Back in the day when people started buying home PCs, not many people knew that computers could get viruses. It sounded like a trick question, “Can a computer catch a virus?”. The unfortunate answer was yes and, though that remains true today, antivirus software is on hand to protect not just your PC, but also your phone, laptop and tablet.
What is malware?
A virus is just one type of a broader category of threats called malware, which is simply shorthand for malicious software.
Typically, this software is designed to make the creator money so malware can do various things from encrypting your files and asking you to pay a ransom, to stealing your passwords and other personal information. This is done using so-called keyloggers, which secretly record what you type and send it back to the criminals, who can then use it to make money. That could be as simple as emptying your bank account or selling on your details to other criminals who might use them to do that.
One of the other purposes of malware is to spread to other devices because the wider its reach, the more money criminals can make.
Again, there are many ways that malware can spread: it can be in apps you download, or it could be in a file attached to an email. Criminals also use a technique called phishing. This isn’t malware: it’s an attempt to trick you into handing over confidential data by sending links via social media or in emails which take you to fake websites where you might be fooled into thinking it was the genuine article and typing in your login or even payment details.
Obviously, you should do everything you can to protect yourself from malware and modern antivirus software will do just that by scanning downloaded files, email attachments and even detecting it before you download and preventing it from infiltrating your device in the first place.
Most people call it antivirus software, but it’s a lot more than that. The core antivirus protection is often complemented by a password manager and a VPN, both of which help to protect your identity and give you back your privacy online.
There’s usually web browser protection, too, which will warn you of dangerous or fraudulent websites such as Covid-19 scams as well as securing online payments.
What’s the best antivirus software?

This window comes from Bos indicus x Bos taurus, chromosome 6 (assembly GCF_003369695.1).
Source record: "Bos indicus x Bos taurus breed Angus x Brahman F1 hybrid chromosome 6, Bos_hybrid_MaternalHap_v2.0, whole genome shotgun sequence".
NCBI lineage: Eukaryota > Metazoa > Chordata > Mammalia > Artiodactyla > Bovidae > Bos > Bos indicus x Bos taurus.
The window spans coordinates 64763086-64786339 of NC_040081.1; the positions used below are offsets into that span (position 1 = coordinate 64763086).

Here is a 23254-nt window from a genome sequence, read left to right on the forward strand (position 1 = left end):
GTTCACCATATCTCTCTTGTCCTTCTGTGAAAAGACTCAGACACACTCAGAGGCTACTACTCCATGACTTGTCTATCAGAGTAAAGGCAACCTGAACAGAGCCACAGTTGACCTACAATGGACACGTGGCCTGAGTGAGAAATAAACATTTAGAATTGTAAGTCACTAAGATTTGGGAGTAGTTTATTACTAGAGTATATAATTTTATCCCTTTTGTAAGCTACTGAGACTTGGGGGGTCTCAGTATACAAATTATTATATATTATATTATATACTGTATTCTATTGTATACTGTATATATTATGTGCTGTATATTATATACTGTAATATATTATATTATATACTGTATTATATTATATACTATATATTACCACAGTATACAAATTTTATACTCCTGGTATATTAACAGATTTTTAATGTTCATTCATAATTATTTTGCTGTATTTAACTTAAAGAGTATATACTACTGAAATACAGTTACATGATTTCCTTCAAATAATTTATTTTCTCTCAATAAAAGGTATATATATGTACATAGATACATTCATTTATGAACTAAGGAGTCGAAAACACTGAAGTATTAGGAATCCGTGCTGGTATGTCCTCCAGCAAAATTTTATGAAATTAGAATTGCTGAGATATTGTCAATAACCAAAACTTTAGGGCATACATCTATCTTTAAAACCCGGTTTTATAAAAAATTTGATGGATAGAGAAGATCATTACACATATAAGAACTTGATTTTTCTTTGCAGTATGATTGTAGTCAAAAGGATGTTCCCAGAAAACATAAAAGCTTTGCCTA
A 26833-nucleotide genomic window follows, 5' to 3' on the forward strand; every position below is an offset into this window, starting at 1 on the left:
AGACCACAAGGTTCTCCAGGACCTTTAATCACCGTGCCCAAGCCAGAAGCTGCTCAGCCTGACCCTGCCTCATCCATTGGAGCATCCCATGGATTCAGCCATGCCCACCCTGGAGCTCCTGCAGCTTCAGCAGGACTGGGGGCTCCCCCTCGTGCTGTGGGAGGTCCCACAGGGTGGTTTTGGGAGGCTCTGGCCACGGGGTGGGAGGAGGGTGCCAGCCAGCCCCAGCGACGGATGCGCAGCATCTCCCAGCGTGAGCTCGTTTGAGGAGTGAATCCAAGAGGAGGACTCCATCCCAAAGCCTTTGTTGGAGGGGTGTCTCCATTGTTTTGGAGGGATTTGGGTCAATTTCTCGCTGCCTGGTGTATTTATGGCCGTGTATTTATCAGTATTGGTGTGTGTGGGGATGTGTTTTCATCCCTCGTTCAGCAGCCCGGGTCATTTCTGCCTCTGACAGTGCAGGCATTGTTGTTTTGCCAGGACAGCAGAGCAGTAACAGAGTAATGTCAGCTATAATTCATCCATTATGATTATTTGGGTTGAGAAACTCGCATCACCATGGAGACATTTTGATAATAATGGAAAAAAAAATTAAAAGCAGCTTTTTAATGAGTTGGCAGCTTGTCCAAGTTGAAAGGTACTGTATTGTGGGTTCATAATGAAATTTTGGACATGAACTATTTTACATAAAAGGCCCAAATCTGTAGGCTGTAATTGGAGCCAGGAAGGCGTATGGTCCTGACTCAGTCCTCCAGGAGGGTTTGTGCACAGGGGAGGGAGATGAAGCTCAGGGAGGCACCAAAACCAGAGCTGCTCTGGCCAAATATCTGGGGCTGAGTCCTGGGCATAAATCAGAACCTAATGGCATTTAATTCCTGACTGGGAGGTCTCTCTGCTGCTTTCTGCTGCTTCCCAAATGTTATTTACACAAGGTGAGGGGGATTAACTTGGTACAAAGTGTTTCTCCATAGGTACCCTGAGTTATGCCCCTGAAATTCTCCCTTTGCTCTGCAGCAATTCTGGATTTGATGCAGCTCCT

There’s a lot of choice, so picking the best can seem like a daunting task. It’s a very good idea to look for a security suite that includes the features mentioned so far. But you’d probably be surprised to know what you can get all this for free.
That’s right: Avira Free Security costs nothing at all. You won’t be asked for your credit card details or email address and Avira doesn’t sell user data to third parties.
The suite includes antivirus protection, a password manager, VPN and tools for optimising and speeding up your devices (and it definitely won’t slow down your computer).
It guards against all types of threats, including ransomware and, thanks to the Safe Shopping web browser add-on, it will protect you from fake and infected websites as well as phishing attacks, which are scams designed to steal your personal information.
The VPN brings privacy online, preventing anyone from snooping on your activity when using the internet and keeping you and your data safe when you’re connected to public Wi-Fi.
Avira’s password manager remembers all the logins for the online services you use so you can set a strong, unique password for every website. That’s much more secure than using the same password and email combination for everything.
Antivirus software is something you might associate only with Windows PCs and laptops, but Avira Free Security is available for Android phones and Macs too. So all your devices can be protected for free.
To find out more and download your free security, visit Avira’s website.